So much for “small government” Republicans.
Georgia has recenly passed SB 133, a bill that allows for what is essentially a state level takeover of failing elementary and secondary schools by adding them to an Opportunity School District(OSD). Despite being passed by the House and Senate, it still requires voters to approve it via the statewide election in November as it would need an amendment to the state constitution.
The idea has been painted as a way to help students in failing school districprints, by allowing the Governor to appoint a superintendent of these schools that will report directly to the Governor. This will effectively move how the school is managed from groups like parents in the PTA to the state government. The state would then have full authority on hiring teachers and principals, modifying curriculum, and controlling the budget.
Schools will qualify for the OSD program based on the College and Career Readiness Performance Index(CCRPI) for the precedig 3 years. The state is only allowed to add 20 such schools to the OSD each year. Each school may only be part of the OSD for 5-10 years, when it would then transition back to local control.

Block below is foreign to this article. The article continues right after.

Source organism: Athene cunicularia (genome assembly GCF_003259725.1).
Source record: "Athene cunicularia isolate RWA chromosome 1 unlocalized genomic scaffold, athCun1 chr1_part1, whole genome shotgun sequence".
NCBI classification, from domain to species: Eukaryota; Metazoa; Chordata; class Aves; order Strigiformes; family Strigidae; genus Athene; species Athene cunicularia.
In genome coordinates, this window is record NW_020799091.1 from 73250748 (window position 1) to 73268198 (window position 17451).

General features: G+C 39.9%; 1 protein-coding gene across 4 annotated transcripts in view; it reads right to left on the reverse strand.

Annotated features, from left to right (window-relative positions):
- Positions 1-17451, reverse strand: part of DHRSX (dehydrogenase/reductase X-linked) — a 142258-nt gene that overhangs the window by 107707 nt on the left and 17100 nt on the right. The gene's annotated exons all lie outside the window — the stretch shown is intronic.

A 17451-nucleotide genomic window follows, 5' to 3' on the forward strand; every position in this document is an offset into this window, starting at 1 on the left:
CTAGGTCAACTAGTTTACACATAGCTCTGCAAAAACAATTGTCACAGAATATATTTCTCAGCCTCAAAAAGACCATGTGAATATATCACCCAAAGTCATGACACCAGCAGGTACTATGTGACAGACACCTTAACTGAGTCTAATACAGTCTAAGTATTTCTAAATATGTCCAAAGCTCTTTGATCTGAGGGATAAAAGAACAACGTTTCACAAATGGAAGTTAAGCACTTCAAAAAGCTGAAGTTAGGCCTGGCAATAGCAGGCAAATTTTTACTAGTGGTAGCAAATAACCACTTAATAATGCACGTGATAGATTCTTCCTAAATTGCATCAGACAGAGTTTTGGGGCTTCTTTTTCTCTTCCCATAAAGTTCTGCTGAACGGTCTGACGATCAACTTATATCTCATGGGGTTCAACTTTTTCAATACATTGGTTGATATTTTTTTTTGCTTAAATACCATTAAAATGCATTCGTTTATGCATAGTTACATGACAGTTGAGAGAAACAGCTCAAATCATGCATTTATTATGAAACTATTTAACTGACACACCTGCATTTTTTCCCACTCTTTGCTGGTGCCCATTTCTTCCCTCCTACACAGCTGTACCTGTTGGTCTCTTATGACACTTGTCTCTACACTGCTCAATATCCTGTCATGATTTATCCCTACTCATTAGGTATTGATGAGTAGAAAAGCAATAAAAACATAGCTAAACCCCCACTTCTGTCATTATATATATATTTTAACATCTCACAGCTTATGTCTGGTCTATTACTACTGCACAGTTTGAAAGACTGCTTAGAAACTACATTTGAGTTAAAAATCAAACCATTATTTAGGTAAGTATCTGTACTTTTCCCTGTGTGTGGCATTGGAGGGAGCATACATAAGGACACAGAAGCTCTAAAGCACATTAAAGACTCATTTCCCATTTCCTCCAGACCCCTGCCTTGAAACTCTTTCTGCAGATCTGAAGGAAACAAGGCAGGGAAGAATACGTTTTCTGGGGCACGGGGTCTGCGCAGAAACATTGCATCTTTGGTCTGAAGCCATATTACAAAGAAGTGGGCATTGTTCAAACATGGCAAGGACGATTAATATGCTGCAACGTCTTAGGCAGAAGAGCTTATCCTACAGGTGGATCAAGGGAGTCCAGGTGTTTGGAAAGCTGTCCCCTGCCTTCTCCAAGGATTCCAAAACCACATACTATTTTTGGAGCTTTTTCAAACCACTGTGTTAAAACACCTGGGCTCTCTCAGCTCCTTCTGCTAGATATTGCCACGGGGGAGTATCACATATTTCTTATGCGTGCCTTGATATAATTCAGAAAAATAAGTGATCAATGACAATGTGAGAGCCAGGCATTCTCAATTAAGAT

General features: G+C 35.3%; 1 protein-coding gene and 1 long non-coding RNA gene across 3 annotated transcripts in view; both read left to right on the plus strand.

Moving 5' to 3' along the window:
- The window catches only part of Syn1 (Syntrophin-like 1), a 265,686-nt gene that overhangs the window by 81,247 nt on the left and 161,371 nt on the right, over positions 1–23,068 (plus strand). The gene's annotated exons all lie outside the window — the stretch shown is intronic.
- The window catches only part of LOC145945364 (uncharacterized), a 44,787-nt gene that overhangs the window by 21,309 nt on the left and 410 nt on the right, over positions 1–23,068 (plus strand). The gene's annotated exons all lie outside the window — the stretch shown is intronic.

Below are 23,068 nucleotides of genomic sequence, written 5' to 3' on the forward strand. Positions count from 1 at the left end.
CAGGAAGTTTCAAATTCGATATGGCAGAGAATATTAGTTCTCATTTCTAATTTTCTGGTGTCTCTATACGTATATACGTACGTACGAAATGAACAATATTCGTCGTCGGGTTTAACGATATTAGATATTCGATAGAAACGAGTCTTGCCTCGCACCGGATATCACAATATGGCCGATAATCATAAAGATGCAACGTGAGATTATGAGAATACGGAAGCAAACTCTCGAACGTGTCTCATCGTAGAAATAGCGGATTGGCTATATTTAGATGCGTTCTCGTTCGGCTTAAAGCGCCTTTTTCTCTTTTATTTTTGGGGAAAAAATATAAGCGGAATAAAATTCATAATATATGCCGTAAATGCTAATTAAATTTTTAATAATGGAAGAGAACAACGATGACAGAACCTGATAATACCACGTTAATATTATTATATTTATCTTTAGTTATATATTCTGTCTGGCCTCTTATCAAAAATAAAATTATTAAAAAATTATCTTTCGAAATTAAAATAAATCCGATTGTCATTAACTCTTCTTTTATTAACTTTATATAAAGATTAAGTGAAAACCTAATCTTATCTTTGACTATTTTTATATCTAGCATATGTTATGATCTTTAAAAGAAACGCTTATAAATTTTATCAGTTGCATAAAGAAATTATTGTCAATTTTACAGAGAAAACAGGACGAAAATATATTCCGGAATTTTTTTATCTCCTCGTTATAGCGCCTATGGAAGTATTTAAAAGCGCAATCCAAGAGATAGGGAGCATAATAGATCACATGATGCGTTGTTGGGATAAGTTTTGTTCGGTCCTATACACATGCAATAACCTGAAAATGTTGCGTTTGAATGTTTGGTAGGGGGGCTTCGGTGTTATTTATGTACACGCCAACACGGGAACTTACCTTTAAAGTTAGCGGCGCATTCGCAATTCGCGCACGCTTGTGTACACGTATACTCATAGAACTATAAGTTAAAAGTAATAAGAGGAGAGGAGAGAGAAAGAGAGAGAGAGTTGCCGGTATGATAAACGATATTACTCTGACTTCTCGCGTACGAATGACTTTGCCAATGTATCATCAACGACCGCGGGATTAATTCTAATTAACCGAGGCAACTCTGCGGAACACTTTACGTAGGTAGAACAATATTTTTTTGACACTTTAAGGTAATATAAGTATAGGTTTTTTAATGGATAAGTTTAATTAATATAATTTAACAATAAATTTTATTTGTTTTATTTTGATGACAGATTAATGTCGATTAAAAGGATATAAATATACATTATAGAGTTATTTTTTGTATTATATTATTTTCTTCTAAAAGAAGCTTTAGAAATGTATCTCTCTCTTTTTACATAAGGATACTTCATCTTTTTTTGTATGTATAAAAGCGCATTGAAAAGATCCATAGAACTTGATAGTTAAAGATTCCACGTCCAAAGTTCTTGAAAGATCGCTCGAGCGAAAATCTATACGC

With the reputation government has for managing anything, it’s hard to believe they would have any success managing individual schools any better. Not to mention, moving responsibility further from the people affected(local to state oversight) is hardly ever a good idea. Individuals are the best assessors of what is good for them, not the state.
Instead of moving these responsibilities away from the individuals, we should be taking a look at what we can do to move them closer. We could be implementing programs to give people a choice as to what schools they will attend, creating competition that will drive results upward. A voucher program could solve that problem. Essentially, students and their parents would be allowed to choose the school they’d like to attend. If a school is failing, people could move to other, better performing schools, which would either promote the existing, failing school to change some of it’s methods and turn itself around, or let it fail and be replaced by a school that can do better.